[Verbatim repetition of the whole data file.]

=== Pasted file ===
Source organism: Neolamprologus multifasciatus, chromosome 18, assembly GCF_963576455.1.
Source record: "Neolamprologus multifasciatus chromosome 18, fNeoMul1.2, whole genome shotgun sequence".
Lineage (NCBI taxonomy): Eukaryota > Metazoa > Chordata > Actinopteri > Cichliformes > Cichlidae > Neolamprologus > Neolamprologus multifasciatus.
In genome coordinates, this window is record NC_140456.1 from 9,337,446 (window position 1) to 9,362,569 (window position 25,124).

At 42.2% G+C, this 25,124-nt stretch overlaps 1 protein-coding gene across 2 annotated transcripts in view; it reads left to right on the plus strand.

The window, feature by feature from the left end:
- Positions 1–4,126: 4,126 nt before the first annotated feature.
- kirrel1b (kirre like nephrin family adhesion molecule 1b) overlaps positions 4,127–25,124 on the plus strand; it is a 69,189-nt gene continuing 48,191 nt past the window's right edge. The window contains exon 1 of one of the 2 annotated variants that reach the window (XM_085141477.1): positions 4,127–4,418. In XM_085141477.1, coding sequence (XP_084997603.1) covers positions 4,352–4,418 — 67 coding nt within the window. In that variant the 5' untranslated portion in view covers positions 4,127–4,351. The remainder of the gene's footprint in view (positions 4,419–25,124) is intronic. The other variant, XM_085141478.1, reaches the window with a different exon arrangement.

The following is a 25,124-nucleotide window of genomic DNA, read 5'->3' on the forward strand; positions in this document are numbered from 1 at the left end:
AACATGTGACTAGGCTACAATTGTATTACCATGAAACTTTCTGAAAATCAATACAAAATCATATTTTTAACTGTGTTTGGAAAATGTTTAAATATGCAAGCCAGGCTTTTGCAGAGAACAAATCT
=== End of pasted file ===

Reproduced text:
Source organism: Neolamprologus multifasciatus, chromosome 18, assembly GCF_963576455.1.
Source record: "Neolamprologus multifasciatus chromosome 18, fNeoMul1.2, whole genome shotgun sequence".
Lineage (NCBI taxonomy): Eukaryota > Metazoa > Chordata > Actinopteri > Cichliformes > Cichlidae > Neolamprologus > Neolamprologus multifasciatus.
In genome coordinates, this window is record NC_140456.1 from 9,337,446 (window position 1) to 9,362,569 (window position 25,124).

At 42.2% G+C, this 25,124-nt stretch overlaps 1 protein-coding gene across 2 annotated transcripts in view; it reads left to right on the plus strand.

The window, feature by feature from the left end:
- Positions 1–4,126: 4,126 nt before the first annotated feature.
- kirrel1b (kirre like nephrin family adhesion molecule 1b) overlaps positions 4,127–25,124 on the plus strand; it is a 69,189-nt gene continuing 48,191 nt past the window's right edge. The window contains exon 1 of one of the 2 annotated variants that reach the window (XM_085141477.1): positions 4,127–4,418. In XM_085141477.1, coding sequence (XP_084997603.1) covers positions 4,352–4,418 — 67 coding nt within the window. In that variant the 5' untranslated portion in view covers positions 4,127–4,351. The remainder of the gene's footprint in view (positions 4,419–25,124) is intronic. The other variant, XM_085141478.1, reaches the window with a different exon arrangement.

The following is a 25,124-nucleotide window of genomic DNA, read 5'->3' on the forward strand; positions in this document are numbered from 1 at the left end:
AACATGTGACTAGGCTACAATTGTATTACCATGAAACTTTCTGAAAATCAATACAAAATCATATTTTTAACTGTGTTTGGAAAATGTTTAAATATGCAAGCCAGGCTTTTGCAGAGAACAAATCT